I was recently discussing the topic of preparing for an interview with a friend, and he gave me this advice: "Step one: be awesome. Step two: Not needed, because you're already awesome."
These are words to aspire to, but they don’t offer much practical advice. What do you need to do to "be awesome" in an interview? Conventional wisdom says that the best way to nail an interview is to prepare – so it follows that the way to be awesome is through preparation.
Prior to the interview, there are three main areas you can focus on: research, self-reflection, and logistics.
Research provides you with the context of your discussion, allows you to come into the conversation with some background knowledge about the organization, and provides you with material to ask intelligent and thoughtful questions. Setting some time aside for self-reflection allows you to have answers to questions asked of you. Figuring out the logistics of the interview ahead of time will help it go more smoothly and avoid any unnecessary delays or complications.
1. Do your research.
Ahead of time, do some research to find out more about the organization that’s going to interview you. One of the best places to start is the client's website.
On the website, you’ll be able to find basic information like the size of the healthcare organization, its location, its mission statement, and details like whether multiple hospitals are acting together as a system. A Google search for recent news articles can be a great source of information as well.
All this information can help you try to build a connection. You will have a short time (sometimes as little as 30 minutes) to find a way to connect.
As you do your research, try to come up with at least three questions you can ask the client. This shows that you have put some time into preparing and that you're taking the interview seriously. You may not get the opportunity to ask the questions – or you may find you have better questions to ask as you go – but doing the research can help put you in the right frame of mind.
2. Self-reflect on your strengths, weaknesses, and experience.
During your interview, you may be faced with the dreaded question, “What are your biggest strengths and weaknesses?" It's a good idea to have a prepared response in case you come across an interviewer who swears by the classics.
But even if you aren't asked that question, you should know how to answer questions about your strengths and weaknesses, particularly in relation to your job performance. Make sure you have a handle on areas where you’ve exceled in the past, areas where you’ve struggled, and examples and reasons for both. This applies to work skills in general, but also to the application you are going to be supporting.
Here are a few examples of questions to think about as you prepare:
- "Can you describe a situation in which you tackled a particularly hard issue and were successful?"
- "What areas of your application are you strongest in?"
- "What are your favorite parts of the application or Epic?"
- "What is something you could work on?"
- "Why do you want this job?"
You’ll probably get some questions you don’t expect, but if you’ve taken the time to think about yourself, you’ll find that coming up with articulate responses is much easier. Providing examples can help cement the points you are trying to make in the minds of your interviewers. Most interviewers aren't trying to trick you or to make you say something wrong; they’re simply trying to gauge your personality and how you handle yourself in a professional setting.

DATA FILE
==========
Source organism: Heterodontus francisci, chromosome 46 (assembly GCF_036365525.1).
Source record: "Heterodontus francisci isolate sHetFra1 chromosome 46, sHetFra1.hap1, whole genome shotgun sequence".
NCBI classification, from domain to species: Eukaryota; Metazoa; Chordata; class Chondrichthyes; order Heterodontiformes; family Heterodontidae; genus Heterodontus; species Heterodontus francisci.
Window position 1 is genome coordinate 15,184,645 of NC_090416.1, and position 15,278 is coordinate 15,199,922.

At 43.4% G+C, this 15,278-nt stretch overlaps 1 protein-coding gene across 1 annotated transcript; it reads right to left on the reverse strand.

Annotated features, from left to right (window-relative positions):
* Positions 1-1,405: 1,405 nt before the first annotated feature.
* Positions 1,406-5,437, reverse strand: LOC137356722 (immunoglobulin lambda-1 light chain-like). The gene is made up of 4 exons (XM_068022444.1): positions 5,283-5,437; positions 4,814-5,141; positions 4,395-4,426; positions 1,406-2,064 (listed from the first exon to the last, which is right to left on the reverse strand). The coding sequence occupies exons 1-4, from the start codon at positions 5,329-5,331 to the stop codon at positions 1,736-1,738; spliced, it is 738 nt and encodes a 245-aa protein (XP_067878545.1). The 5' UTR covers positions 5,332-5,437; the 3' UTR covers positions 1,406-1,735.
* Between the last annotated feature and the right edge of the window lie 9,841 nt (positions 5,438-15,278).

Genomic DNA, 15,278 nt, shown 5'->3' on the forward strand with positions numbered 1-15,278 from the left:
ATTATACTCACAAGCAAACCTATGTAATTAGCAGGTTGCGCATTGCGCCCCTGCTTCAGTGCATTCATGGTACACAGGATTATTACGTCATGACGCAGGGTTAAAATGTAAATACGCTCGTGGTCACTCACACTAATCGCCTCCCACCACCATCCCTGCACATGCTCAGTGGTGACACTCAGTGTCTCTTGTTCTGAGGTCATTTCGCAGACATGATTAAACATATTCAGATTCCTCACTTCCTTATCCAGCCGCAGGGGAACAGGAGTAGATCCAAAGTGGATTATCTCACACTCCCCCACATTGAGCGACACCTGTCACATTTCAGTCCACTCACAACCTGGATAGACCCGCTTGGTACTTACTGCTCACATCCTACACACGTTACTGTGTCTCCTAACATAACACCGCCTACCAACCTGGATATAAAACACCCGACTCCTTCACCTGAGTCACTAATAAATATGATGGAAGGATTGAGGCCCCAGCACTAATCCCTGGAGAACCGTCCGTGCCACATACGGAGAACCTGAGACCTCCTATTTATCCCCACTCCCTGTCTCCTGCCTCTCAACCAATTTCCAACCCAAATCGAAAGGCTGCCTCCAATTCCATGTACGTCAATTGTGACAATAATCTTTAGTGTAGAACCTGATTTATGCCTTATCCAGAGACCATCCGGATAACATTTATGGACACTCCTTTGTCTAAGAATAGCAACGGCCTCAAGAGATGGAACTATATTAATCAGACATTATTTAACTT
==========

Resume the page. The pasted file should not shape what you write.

If you have time in advance of your interview, you can work on tackling some of the knowledge gaps you have in your application. At a minimum, you should be aware of the latest and greatest functionality and areas where you are less familiar. Having a surface-level knowledge is always preferable to having to respond, "I don't know what that is."
3. Make sure you know the logistics in advance.
Before the interview, make sure you have all the details regarding time, place, and method of conversation ironed out. For instance:
- Make sure you are on the same page about the time zone. If possible, it's a good idea to confirm that in an email.
- You should know who is calling whom and at which number.
- Offer in advance to send an updated copy of your resume (even if they already have it).
On the day of the interview, make sure you're prepared. Give yourself enough time; if necessary, block off time both before and after the interview to make sure you’re not running late or rushed.
You should have a quiet and comfortable area set aside where you won’t be interrupted. If you are interviewing from your home, have a plan for your kids and pets. Even if your dog is usually a saint, an unexpected UPS delivery could cause an interruption. The space you choose should be free from distractions.
You should also make sure you have a few things on hand for the interview itself. Make sure your phone is charged and that your chosen location has good service. If you are relying on your computer for anything, make sure you have a connection and that you have a charger on hand. It's also a good idea to print off a resume for yourself. Some interviewers will want you to walk them through your resume, which will be much easier to do if you aren't trying to do it from memory. You should also have a glass or bottle of water on hand in case your throat gets dry.
It’s normal to feel anxious about going to a job interview, but a little preparation can go a long way in making you feel calm, comfortable, and ready to talk about anything you’re asked. If you still don’t feel ready after your preparation ask a friend, family member, or co-worker to help you practice. At the end of the day, remember that you’re an experienced consultant who’s interviewing because you’re great at your job. When it comes to the interview, you will be awesome.